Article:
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Modern Astrometry : Astronomy and Astrophysics Library - Jean Kovalevsky

Modern Astrometry

Astronomy and Astrophysics Library

Hardcover Published: 22nd January 2002
ISBN: 9783540423805
Number Of Pages: 376

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The book is an introduction to practical astrometry, dealing with the determination of positions, motions, distances and dimensions of celestial bodies ranging from quasars to artificial satellites. The main part is devoted to the description of instruments and observing techniques, and also includes the basic properties of optical instruments and a detailed description of the atmospheric effects on observations. A brief summary of the main phenomena in positional astronomy and of data treatment is given. Although classical astrometric methods are described, emphasis is put on new, more precise techniques such as CCD, optical and radio interferometry, space astrometry, etc. For this 2nd edition, the release of the Hipparcos and Tycho catalogs, the rise in CCD astrometry and the adoption of a new celestial reference frame by the IAU led to a significant modification of the text. And, especially, the outlook for astrometry has been completely rewritten.

Presentation of Astrometryp. 1
Astrometry in Astronomyp. 1
Goals of Astrometryp. 2
Extragalactic Objectsp. 3
Starsp. 3
Objects in the Solar Systemp. 5
Earth-Moon Systemp. 6
Conclusionp. 7
Astrometric Techniquesp. 8
Small-Field Astrometryp. 8
Semi-global Astrometryp. 9
Distance Measurementsp. 9
Other Techniquesp. 9
Ground-Based or Space Astrometry?p. 10
Image Formationp. 11
Basic Principlesp. 11
Propagation of a Light Rayp. 12
The Fermat Principlep. 12
Propagation of a Monochromatic Light Wavep. 13
Superposition Principlep. 15
The Huygens Principlep. 15
Diffractionp. 15
Propagation of a Limited Plane Wavep. 16
Diffraction by a Circular Aperturep. 18
Point Spread Function of a Circular Aperturep. 19
Resolving Powerp. 20
Coherenceof Lightp. 21
Bandwidthp. 21
Coherence Timeand Lengthp. 23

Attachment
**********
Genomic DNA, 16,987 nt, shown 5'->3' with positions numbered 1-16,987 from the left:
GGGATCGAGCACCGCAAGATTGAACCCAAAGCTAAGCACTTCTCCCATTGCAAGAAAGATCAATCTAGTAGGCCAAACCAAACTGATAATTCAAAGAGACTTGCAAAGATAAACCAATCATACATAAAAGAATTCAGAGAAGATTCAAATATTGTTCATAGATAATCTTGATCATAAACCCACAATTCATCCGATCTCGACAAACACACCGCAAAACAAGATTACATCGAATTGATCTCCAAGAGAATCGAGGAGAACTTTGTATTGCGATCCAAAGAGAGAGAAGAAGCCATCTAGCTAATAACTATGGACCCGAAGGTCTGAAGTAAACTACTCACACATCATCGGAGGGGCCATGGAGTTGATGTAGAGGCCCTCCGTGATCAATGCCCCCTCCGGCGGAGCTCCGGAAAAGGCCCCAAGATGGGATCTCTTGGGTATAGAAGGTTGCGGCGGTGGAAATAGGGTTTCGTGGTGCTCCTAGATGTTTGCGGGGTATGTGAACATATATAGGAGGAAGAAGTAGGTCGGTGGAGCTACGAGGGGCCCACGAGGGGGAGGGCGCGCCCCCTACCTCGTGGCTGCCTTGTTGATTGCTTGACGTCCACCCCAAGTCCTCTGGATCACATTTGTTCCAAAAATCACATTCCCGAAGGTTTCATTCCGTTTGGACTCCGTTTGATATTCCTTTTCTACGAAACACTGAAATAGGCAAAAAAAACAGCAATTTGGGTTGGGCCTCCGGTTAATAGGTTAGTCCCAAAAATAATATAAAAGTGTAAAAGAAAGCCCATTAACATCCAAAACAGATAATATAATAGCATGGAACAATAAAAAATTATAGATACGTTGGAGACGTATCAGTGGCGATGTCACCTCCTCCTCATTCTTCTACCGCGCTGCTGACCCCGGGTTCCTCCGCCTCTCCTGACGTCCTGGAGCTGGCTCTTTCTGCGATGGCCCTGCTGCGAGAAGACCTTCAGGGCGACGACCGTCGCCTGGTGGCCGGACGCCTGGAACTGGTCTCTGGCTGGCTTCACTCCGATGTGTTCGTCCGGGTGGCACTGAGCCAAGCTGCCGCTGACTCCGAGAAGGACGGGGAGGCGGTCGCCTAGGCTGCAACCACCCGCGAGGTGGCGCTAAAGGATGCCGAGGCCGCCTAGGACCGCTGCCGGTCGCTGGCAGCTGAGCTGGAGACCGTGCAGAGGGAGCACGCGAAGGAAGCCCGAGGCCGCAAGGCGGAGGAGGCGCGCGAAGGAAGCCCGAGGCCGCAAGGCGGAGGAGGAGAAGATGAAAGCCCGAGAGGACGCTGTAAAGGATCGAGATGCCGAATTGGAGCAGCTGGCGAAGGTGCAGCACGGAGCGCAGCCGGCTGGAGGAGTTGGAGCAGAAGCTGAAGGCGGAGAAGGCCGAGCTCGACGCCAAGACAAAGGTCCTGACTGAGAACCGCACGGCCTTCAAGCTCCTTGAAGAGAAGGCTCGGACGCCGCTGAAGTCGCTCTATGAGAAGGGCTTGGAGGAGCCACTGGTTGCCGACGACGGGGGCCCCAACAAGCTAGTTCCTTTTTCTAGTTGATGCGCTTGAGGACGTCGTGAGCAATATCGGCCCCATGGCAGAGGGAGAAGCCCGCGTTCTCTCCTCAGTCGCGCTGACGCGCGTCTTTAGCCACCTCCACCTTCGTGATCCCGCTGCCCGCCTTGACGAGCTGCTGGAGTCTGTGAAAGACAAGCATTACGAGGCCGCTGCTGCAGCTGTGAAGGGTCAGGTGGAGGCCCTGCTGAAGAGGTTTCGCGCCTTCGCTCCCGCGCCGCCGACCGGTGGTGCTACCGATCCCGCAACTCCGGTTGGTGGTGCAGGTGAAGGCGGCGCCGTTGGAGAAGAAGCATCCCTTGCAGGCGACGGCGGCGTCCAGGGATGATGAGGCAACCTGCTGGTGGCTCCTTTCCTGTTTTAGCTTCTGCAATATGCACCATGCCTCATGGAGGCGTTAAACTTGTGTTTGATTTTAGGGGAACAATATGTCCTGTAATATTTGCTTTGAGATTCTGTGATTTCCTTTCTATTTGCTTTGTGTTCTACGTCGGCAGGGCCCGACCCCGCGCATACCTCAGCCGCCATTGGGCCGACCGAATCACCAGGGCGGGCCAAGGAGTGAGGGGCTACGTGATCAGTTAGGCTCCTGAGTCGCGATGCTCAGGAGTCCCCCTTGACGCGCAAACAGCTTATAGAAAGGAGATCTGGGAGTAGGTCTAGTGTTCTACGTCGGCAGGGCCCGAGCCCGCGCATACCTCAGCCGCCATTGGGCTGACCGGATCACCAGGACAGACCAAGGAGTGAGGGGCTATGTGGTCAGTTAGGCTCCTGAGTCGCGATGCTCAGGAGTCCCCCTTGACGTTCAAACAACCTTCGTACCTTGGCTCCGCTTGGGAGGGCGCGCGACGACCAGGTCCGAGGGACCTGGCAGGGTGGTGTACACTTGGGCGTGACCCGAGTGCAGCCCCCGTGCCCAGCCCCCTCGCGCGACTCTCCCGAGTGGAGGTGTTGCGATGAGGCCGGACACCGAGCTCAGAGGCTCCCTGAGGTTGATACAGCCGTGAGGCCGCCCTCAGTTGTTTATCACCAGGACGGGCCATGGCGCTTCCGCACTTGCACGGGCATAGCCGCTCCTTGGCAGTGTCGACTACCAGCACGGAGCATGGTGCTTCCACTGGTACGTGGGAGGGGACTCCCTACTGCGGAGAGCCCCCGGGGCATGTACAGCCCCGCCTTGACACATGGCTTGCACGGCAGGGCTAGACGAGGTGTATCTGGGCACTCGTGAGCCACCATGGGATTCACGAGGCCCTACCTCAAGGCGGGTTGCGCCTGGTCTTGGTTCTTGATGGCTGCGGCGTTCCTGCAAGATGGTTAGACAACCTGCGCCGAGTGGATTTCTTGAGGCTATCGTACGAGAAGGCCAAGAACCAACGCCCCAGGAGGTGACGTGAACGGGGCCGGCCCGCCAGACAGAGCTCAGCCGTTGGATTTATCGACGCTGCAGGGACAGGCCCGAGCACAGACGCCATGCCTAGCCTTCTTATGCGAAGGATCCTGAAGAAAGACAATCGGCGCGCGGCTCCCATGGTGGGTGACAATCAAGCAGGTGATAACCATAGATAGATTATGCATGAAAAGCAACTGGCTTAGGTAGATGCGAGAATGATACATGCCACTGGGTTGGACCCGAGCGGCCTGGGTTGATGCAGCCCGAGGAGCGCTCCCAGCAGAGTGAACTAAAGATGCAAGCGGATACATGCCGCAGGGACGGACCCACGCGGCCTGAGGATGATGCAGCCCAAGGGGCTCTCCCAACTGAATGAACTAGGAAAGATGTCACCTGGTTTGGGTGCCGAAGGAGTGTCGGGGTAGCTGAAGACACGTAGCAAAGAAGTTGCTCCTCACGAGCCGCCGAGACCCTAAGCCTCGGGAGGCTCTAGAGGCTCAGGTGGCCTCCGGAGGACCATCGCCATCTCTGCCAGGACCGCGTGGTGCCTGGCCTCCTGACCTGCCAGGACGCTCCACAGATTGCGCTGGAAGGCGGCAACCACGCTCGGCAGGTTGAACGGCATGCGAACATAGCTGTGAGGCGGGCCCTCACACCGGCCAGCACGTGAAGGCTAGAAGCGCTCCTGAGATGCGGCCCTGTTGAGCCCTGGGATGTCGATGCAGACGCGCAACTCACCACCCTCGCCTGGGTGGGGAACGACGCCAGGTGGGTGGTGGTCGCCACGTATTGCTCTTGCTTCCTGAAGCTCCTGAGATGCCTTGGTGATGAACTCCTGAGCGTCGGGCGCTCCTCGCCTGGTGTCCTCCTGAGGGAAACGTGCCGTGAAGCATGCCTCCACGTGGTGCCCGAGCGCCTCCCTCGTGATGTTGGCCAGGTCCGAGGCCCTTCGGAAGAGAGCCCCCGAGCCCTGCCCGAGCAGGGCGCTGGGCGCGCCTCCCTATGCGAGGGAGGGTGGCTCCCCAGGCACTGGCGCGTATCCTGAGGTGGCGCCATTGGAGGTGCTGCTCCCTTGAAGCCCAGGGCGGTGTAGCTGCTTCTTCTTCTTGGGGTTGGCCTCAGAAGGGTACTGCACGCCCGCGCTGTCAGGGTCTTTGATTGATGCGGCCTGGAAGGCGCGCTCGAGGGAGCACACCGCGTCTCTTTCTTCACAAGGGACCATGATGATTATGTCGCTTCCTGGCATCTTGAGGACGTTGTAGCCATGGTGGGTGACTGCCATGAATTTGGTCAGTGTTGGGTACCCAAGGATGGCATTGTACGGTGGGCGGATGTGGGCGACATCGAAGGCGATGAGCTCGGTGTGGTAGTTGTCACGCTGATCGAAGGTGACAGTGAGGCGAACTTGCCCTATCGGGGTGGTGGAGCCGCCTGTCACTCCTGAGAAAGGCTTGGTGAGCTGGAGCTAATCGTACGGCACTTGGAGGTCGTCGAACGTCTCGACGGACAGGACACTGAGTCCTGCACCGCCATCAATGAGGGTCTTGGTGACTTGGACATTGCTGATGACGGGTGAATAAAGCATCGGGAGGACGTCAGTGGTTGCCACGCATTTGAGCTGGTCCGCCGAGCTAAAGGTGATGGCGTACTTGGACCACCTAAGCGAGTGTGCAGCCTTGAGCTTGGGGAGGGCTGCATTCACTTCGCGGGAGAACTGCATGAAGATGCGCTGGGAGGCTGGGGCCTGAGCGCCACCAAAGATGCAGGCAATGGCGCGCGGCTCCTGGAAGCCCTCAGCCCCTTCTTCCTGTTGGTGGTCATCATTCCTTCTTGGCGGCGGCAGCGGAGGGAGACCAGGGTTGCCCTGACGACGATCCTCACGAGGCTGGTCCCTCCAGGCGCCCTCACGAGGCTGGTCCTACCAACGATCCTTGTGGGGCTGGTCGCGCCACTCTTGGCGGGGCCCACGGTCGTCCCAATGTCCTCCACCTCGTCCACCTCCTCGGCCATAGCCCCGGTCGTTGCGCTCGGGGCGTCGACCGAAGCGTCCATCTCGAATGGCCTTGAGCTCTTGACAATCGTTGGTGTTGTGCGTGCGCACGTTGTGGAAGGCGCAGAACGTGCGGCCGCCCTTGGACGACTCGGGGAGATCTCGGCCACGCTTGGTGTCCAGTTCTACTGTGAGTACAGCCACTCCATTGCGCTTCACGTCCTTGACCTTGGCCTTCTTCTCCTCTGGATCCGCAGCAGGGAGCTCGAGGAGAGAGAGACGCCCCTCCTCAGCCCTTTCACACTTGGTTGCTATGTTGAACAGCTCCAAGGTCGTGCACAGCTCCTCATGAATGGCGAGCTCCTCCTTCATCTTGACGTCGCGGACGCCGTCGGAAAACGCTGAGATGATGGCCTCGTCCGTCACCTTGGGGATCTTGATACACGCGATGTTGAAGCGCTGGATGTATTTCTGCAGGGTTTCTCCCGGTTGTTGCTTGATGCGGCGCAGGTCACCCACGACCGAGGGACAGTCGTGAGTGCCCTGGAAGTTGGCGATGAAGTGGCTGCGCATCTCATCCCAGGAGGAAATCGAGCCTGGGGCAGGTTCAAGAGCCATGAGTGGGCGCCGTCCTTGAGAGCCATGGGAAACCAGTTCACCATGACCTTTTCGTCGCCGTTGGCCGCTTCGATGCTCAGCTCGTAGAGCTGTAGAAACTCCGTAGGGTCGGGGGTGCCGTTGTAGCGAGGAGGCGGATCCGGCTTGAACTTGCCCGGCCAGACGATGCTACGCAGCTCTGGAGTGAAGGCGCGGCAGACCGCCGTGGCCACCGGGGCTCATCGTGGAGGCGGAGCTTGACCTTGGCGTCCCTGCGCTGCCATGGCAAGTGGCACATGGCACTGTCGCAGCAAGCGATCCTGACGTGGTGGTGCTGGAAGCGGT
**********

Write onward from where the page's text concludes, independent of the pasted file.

Instrumental Defectsp. 24
Conventional Imagep. 24
Defocusp. 26
Spherical Aberrationp. 26
Comap. 27
Astigmatismand Field Curvaturep. 28
Distortionp. 29
Chromatic Aberrationp. 30
Diffraction Chromatismp. 31
Atmospheric Effects on Image Formationp. 33
Monochromatic Atmospheric Refractionp. 33
Approximate Theoryof Atmospheric Refractionp. 33
Spherical Atmosphere Approximationp. 34
Laplace Formulap. 36
Normal Refractionp. 38
Temperatureand Pressure Dependencep. 38
Differential Refractionp. 39
Chromatic Refractionp. 40
Chromatic Refraction Correctionp. 40
Application to Star Observationsp. 40
Empirical Correctionp. 41
Simplified Empirical Correctionp. 43
Refractionin Distancep. 44
Distance Measurementsin Optical Wavelengthsp. 44
Refraction of Radio Wavesp. 45
Heterogeneityofthe Atmospherep. 48
Structureof theAtmospherep. 48
Effects of Turbulencep. 50
Statistical Properties of a Turbulent Atmospherep. 51
Wave Propagation in the Atmospherep. 52
Seeingp. 53
Instantaneous Imagep. 54
Resolving Powerof Telescopesp. 56
Adaptive Opticsp. 58
Reduction of Observationsp. 61
Reference Systems and Framesp. 61
Ideal Reference Systemp. 62
Reference Systemp. 63
Conventional Reference Systemp. 63
Conventional Reference Framesp. 64
Changeof Reference Coordinatesp. 65
Applicationto Local Coordinatesp. 66
Relationwiththe Celestial Reference Framep. 68
New Intermediary Systemp. 70
Satellite Astrometryp. 71
Geometrical Effectsp. 71
Field-to-Focus Transformationp. 71
Annual Parallaxp. 74
Other Parallactic Correctionsp. 75
Proper Motionsp. 76
Optical Effectsp. 77
Aberrationp. 77
Relativistic Light Deflectionp. 79
Relativistic Light-Time Delayp. 80
Doppler Shiftp. 80
Reduction of Observationsp. 81
Positionof the Problemp. 82
Modellingp. 83
Calibrationp. 84
Estimation of Parametersp. 84
Notion of Uncertaintyp. 84
Evaluation of the Uncertaintyp. 86
Method of Least Squaresp. 87
Variance and Covariances in Least Squaresp. 89
Small-Field Astrometryp. 91
Photographic Astrometryp. 91
Telescopesfor Small-Field Astrometryp. 92
Propertiesof Photographic Platesp. 95
Image of a Starp. 99
Photographic Plate Measurementsp. 101
Determinationof Image Positionsp. 102
Plate Reductionp. 103
Star Cataloguesp. 107
Photoelectricityin Astrometryp. 109
Photomultipliersp. 109
CCD Receiversp. 110
CCD Calibrationp. 112
CCD Astrometric Observationsp. 113
CCD Scan Modep. 114
Grid-Modulation Astrometryp. 117
Grid-Modulation Theoryp. 117
Reduction of a Grid-Modulated Signalp. 118
Multichannel Astrometric Photometerp. 119
Astrometry with the Hubble Space Telescopep. 121
Description of the HSTp. 122
Degradation of the HST Opticsp. 122
Description of the Fine Guidance Sensorsp. 124
Reduction of FGS Data in Transfer-Function Modep. 127
Reduction of FGS Data in Astrometric Modep. 129
Astrometric Use of the WF/PCp. 131
Radial Velocitiesp. 132
Spectroscopyp. 133
Determination of Radial Velocities: CORAVELp. 133
Objective Prismp. 135
Meridian Circlesp. 139
Measurementof Large Anglesp. 139
Measuring Anglesbya Rotationp. 139
Materialised Representationof Anglesp. 140
The Meridian Circlep. 142
Principle of a Meridian Circlep. 142
Descriptionofthe Meridian Circlep. 144
Determinationof Celestial Coordinatesp. 144
Right Ascensionsp. 145
Collimationp. 146
Inclinationofthe Rotation Axisp. 147
Azimuth of the Rotation Axisp. 148
Calibrationofthe Instrumental Constantsp. 149
Bessel's Formulap. 150
Determinationof Declinationsp. 151
Geometric Correctionsfor Declinationsp. 151
Flexureofthe Tubep. 152
Errorsin Refractionp. 152